James Clapper Admits He Lied To Congress; His Punishment Will Likely Be A High Paying Private Sector Job

from the modern-politics dept

Greg Miller, at the Washington Post, has a great article discussing the government’s continued misinformation campaign over its surveillance activities, going back through history to point out that this is nothing new:

President George W. Bush at times engaged in similarly careful phrasing to defend surveillance programs in the years after the Sept. 11, 2001, attacks. In 2004, while calling for renewal of the Patriot Act, Bush sought to assuage critics by saying “the government can’t move on wiretaps or roving wiretaps without getting a court order.”

At the time, it had not yet been publicly disclosed that Bush had secretly authorized NSA surveillance of communications between U.S. residents and contacts overseas while bypassing the Foreign Intelligence Surveillance Court.

When the wiretapping operation was exposed in the news media two years later, Bush defended it as a program “that listens to a few numbers, called from outside of the United States, and of known al-Qaeda or affiliate people.” Subsequent revelations have made clear that the scope was far greater than his words would suggest.

He also discusses the way that defenders of the NSA’s surveillance program use things like redefining the word “target” — something we’ve been pointing out for a while now:

Obama’s assurances have hinged, for example, on a term — targeting — that has a specific meaning for U.S. spy agencies that would elude most ordinary citizens.

“What I can say unequivocally is that if you are a U.S. person, the NSA cannot listen to your telephone calls and the NSA cannot target your e-mails,” Obama said in his June 17 interview on PBS’s “Charlie Rose Show.”

But even if it is not allowed to target U.S. citizens, the NSA has significant latitude to collect and keep the contents of e-mails and other communications of U.S. citizens that are swept up as part of the agency’s court-approved monitoring of a target overseas.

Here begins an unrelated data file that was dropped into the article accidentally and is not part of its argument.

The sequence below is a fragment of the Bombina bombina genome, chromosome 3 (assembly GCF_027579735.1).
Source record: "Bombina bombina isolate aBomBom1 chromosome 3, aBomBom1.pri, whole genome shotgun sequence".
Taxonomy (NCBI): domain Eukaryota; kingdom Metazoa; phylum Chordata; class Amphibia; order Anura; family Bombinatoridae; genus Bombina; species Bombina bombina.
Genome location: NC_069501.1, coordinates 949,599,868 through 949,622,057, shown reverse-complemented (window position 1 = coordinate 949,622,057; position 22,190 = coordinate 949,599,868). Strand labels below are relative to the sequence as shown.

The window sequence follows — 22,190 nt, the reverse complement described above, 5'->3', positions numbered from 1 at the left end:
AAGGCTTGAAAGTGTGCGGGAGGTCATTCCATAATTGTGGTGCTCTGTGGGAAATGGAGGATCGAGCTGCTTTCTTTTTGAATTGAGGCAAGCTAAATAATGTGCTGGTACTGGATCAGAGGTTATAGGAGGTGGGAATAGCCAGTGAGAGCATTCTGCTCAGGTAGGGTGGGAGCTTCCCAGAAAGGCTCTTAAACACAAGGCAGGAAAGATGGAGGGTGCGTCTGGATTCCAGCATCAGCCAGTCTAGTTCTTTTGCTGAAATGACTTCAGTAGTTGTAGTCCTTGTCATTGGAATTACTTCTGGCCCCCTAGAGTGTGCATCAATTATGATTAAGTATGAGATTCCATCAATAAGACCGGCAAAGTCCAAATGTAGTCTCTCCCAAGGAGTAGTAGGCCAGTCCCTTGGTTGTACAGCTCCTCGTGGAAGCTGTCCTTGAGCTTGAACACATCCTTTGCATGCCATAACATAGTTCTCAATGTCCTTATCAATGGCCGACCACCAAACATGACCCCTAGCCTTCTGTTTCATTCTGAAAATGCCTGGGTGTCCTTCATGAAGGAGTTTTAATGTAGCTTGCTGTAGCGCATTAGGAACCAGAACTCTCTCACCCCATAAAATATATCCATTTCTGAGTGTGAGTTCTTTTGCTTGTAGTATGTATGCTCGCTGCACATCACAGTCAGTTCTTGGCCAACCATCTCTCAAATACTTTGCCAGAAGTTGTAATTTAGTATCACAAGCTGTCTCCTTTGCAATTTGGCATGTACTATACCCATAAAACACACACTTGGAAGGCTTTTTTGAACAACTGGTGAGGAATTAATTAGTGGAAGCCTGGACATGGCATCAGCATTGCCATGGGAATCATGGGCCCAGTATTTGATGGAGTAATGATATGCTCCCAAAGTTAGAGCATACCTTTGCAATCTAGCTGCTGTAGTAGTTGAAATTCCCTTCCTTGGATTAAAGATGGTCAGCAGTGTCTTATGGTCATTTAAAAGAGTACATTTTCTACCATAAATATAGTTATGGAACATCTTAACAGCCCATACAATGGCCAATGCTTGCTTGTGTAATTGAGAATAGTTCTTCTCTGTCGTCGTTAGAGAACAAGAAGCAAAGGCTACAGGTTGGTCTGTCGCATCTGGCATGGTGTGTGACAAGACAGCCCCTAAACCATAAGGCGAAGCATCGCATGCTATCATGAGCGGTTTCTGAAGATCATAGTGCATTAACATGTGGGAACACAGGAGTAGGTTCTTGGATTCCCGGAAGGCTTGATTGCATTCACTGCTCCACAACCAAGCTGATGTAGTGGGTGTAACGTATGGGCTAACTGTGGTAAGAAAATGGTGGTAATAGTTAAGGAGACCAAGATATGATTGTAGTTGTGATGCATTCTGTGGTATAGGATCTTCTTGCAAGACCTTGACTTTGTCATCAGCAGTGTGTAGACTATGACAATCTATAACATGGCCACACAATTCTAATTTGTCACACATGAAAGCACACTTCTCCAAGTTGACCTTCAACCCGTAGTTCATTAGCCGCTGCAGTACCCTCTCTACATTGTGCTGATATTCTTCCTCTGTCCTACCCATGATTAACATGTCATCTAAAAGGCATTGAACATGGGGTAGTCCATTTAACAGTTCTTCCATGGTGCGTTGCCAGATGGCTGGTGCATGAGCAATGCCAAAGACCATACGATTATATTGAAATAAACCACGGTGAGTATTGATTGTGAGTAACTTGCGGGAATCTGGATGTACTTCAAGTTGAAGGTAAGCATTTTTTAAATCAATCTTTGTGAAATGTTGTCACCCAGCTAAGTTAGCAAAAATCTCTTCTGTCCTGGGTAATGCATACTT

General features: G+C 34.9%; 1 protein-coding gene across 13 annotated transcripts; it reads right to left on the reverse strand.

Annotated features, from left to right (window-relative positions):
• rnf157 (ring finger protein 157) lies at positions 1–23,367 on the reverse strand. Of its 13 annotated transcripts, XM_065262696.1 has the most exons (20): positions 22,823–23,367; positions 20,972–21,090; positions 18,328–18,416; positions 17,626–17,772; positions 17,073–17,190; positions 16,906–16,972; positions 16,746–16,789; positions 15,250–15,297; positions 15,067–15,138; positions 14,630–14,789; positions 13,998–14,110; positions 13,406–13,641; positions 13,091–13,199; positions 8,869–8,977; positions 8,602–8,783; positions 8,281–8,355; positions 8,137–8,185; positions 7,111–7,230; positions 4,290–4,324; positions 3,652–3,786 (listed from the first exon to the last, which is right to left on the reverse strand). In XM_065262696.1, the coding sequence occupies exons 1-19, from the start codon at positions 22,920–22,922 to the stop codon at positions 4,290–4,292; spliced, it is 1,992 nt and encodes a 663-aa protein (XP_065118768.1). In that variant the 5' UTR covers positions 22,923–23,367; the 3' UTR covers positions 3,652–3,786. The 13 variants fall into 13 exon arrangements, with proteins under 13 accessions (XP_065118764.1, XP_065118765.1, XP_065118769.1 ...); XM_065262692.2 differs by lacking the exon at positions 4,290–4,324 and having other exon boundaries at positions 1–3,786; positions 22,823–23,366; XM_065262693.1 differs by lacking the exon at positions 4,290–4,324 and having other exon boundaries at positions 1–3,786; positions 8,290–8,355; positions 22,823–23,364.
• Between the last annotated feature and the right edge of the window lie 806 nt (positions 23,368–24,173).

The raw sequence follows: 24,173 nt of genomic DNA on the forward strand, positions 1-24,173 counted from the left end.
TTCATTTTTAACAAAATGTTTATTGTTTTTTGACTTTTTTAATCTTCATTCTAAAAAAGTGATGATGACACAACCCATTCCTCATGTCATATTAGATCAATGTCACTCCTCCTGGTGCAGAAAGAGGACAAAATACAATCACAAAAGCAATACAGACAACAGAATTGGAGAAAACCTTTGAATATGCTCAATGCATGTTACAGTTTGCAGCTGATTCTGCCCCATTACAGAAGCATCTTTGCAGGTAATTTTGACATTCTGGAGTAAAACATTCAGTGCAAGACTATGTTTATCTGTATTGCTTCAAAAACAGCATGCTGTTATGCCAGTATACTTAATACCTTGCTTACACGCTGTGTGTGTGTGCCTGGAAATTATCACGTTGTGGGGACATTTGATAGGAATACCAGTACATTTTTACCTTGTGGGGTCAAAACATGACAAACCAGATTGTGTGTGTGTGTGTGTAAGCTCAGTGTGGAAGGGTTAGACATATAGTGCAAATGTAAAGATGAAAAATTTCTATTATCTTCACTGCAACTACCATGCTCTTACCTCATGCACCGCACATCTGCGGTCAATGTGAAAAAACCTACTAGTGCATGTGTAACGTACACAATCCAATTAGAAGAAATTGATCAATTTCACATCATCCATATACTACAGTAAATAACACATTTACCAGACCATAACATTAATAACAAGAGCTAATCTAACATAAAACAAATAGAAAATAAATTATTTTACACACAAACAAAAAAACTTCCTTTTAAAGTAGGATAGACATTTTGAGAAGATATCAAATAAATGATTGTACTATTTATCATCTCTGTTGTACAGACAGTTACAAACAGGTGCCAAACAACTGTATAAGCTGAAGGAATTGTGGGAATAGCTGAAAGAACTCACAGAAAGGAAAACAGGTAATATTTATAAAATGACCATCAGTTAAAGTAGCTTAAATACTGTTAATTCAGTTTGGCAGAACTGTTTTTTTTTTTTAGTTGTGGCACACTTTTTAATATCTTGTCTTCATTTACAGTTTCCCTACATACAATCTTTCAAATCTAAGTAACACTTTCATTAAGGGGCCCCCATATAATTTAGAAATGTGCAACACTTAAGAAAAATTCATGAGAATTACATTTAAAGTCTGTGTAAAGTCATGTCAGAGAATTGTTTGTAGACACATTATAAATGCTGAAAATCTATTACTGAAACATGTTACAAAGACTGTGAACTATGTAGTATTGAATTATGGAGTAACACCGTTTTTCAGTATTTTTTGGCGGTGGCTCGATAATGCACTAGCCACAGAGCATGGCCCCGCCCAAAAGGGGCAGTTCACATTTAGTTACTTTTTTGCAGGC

That said, what may be most interesting is the revelation that James Clapper has now admitted to lying to Congress, in responding to Ron Wyden’s questions:

In early June, after the NSA leaks had brought renewed attention to Clapper’s “No, sir,” Clapper cited the difficulty of answering a question about a classified program and said in an interview on NBC News that he had responded in the “least most untruthful manner.”

He made a new attempt to explain the exchange in his June 21 correspondence, which included a hand-written note to Wyden saying that an attached letter was addressed to the committee chairman but that he “wanted [Wyden] to see this first.”

Clapper said he thought Wyden was referring to NSA surveillance of e-mail traffic involving overseas targets, not the separate program in which the agency is authorized to collect records of Americans’ phone calls that include the numbers and duration of calls but not individuals’ names or the contents of their calls.

Referring to his appearances before Congress over several decades, Clapper concluded by saying that “mistakes will happen, and when I make one, I correct it.”

This is unbelievable on a variety of levels. First off, as Wyden made clear, his office had sent Clapper the question a day before the hearing so that he knew the question was coming. To argue that he was confused about the question is quite unbelievable. Furthermore, Senator Wyden claimed that: “after the hearing was over my staff and I gave his office a chance to amend his answer.” Clapper now says that his staff “acknowledged the error to Senator Wyden soon after the hearing,” but if that’s the case, it doesn’t appear that anyone else seems to know about this. Furthermore, if this were true, then wouldn’t Clapper have said this back in early June when people first started asking about those statements? But he did not. This sounds like after-the-fact rationalizations for lying to Congress and being called on it.